August 10, 2014

Ezekiel 18:20 “The soul who sins is the one who will die. The son will not share the guilt of the father, nor will the father share the guilt of the son. The righteousness of the righteous man will be credited to him, and the wickedness of the wicked will be charged against him.”

It might seem odd to us today that the principle of personal responsibility would be in any way controversial, but an honest look at current American society would show that we are abandoning that principle ourselves. Anything and everything is being used as an excuse for wrong behavior, and increasingly, the behavior itself is being proclaimed as not wrong. And that’s just wrong! The Bible is very clear throughout on this issue, because without it, grace is no longer grace, but entitlement. God is love and He is gracious and forgiving, but actions have consequences. God’s moral laws can no more be ignored than , for example, the law of gravity. With gravity we have various factors, such as thrust and aerodynamics, which can counteract its effects, but they still don’t nullify gravity itself. Jesus’ sacrifice on the cross can, by faith, nullify the effect of our sin in terms of eternal life, but it doesn’t eliminate the fact that sin has to be dealt with. The Cross did not generate a “free ride” thereafter; it must be received personally by faith. Every generation has to face this fact afresh, and that’s what this whole passage is saying. There are generational blessings and generational curses, as the Law of Moses makes clear, but those things are not to be used as excuses. If you are the recipient of generational blessings, you need to be grateful and commit yourself to follow the Lord. If you are suffering the effects of generational curses, you need to place them under the blood of Jesus and walk in personal obedience and commitment. (Galatians 3:13) Parents do need to be concerned with what spiritual legacy they are leaving for their children, but children must recognize their personal responsibility before God.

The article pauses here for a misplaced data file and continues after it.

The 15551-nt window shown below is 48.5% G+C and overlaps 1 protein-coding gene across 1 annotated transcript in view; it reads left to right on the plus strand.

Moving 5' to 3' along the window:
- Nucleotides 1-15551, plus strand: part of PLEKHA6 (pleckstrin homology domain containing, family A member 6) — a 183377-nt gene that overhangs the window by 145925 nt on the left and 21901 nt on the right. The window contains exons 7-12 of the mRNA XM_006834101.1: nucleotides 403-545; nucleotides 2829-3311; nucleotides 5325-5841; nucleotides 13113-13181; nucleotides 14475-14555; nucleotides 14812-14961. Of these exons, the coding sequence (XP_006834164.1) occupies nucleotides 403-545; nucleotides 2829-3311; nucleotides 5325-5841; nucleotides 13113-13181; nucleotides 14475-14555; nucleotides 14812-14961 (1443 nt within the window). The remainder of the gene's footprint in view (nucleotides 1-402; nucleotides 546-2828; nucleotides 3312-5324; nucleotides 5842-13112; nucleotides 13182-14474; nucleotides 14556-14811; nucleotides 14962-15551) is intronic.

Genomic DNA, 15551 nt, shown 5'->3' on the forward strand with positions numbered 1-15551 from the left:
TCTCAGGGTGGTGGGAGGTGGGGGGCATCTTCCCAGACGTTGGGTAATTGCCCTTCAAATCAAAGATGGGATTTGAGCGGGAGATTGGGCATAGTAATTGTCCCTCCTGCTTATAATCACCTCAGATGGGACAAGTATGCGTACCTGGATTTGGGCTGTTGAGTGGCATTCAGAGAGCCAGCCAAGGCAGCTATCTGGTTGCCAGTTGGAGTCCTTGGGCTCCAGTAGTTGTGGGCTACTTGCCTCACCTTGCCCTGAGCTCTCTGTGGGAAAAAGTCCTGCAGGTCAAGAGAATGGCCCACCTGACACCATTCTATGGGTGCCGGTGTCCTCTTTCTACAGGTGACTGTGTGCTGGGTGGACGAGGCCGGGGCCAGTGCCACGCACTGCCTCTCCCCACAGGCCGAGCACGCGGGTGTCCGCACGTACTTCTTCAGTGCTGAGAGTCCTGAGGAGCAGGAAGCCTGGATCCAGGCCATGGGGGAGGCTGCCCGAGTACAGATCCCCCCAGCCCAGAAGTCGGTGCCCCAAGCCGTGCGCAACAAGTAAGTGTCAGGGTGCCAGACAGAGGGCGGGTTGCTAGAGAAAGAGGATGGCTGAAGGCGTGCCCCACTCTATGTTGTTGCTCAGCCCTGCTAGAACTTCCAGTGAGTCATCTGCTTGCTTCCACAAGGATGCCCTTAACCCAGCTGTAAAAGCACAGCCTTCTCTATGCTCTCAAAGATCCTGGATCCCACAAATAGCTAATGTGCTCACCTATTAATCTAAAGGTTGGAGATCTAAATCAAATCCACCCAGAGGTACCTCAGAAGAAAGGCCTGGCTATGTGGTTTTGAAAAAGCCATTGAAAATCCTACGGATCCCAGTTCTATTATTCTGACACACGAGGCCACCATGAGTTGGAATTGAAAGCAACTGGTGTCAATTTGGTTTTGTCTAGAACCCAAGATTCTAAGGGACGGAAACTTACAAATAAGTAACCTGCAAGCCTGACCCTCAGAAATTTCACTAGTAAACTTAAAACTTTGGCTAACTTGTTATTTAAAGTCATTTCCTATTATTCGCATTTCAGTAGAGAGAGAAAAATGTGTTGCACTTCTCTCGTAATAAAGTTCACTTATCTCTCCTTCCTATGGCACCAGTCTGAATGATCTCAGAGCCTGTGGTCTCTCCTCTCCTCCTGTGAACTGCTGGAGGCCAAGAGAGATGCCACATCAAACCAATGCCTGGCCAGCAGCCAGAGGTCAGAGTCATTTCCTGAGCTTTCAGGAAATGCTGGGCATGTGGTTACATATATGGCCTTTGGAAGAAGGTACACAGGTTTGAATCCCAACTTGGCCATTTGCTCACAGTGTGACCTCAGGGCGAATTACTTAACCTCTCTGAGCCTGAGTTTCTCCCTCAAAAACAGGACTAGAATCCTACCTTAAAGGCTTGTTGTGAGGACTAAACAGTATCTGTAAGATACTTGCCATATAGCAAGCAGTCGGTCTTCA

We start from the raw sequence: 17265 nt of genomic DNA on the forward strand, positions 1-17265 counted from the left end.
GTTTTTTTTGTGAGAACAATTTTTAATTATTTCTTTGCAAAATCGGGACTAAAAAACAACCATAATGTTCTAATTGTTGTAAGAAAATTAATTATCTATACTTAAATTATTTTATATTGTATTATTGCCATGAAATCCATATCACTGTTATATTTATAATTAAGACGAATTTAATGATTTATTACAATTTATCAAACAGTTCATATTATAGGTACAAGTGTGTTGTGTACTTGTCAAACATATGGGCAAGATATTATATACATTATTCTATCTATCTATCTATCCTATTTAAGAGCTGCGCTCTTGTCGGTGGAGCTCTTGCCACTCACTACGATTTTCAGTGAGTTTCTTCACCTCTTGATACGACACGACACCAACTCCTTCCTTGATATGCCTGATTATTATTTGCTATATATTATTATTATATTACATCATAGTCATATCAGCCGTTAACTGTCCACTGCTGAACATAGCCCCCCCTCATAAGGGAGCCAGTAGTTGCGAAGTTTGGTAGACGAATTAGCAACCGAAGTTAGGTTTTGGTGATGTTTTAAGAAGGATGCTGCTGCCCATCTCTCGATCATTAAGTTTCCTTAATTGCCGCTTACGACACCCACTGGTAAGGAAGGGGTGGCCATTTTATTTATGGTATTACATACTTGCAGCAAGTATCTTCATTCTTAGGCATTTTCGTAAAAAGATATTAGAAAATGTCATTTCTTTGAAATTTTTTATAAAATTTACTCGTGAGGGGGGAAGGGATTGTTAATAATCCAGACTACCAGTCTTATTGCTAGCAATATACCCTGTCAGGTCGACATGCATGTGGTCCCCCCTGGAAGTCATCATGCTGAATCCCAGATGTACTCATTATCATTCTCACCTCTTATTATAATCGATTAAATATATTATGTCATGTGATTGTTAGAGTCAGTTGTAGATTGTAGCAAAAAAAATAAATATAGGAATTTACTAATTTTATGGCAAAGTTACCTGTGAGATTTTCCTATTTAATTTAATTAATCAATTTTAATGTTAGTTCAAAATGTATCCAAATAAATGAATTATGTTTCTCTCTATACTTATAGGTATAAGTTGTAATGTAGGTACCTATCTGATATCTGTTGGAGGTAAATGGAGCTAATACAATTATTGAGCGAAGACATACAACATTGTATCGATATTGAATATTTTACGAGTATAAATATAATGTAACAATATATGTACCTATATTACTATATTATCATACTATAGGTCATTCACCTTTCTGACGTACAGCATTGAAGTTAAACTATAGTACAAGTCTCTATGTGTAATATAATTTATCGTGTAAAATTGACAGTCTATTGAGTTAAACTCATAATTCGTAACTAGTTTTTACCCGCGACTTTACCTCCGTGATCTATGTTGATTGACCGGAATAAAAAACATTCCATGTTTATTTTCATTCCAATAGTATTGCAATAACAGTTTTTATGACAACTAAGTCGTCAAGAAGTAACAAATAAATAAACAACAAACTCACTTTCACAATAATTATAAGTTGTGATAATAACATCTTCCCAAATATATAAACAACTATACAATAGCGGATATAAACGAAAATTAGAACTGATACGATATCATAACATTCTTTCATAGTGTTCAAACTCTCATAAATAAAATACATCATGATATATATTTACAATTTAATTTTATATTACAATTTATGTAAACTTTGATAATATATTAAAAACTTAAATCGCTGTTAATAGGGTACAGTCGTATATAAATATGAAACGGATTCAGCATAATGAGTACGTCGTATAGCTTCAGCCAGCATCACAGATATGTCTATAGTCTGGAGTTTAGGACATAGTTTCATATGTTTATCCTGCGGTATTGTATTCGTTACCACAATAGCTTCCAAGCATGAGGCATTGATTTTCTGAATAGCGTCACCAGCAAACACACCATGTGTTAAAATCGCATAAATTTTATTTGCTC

This has been a huge issue in my life. Raised as I was in a missionary home, with grandparents, even, who were “professional Christians,” I have enjoyed an abundance of generational blessings. However, I allowed that to go to my head and give me a sense of entitlement, and that just about did me in. I made a personal commitment to Jesus Christ at age 7 and was baptized, and had various experiences of intimacy with Him over the years, but felt like it was somehow my due. It was after I was married and a father that, hearing the testimony of another “preacher’s kid,” I realized what I had been doing and repented in abject tears. At this point I am very aware of the riches of my spiritual heritage, but I also identify closely with the younger son in Jesus’ famous parable. (Luke 15) I know very well that I am personally, and totally, dependent on the grace of God, just as much as anyone else. I am to preach and teach both personal responsibility and the grace of God, because no one can receive God’s grace without recognizing and acknowledging that they need it.

Father, this can be a difficult thing to get across, as I know too well. I pray that You would give me Your words by Your Spirit, so that they may penetrate to where they are needed in each heart and life, demolishing the lies of the enemy and setting people free to repent and believe, for their salvation and Your glory. Thank You. Hallelujah!

About jgarrott

Born and raised in Japan of missionary parents. Have been here as an adult missionary since 1981.
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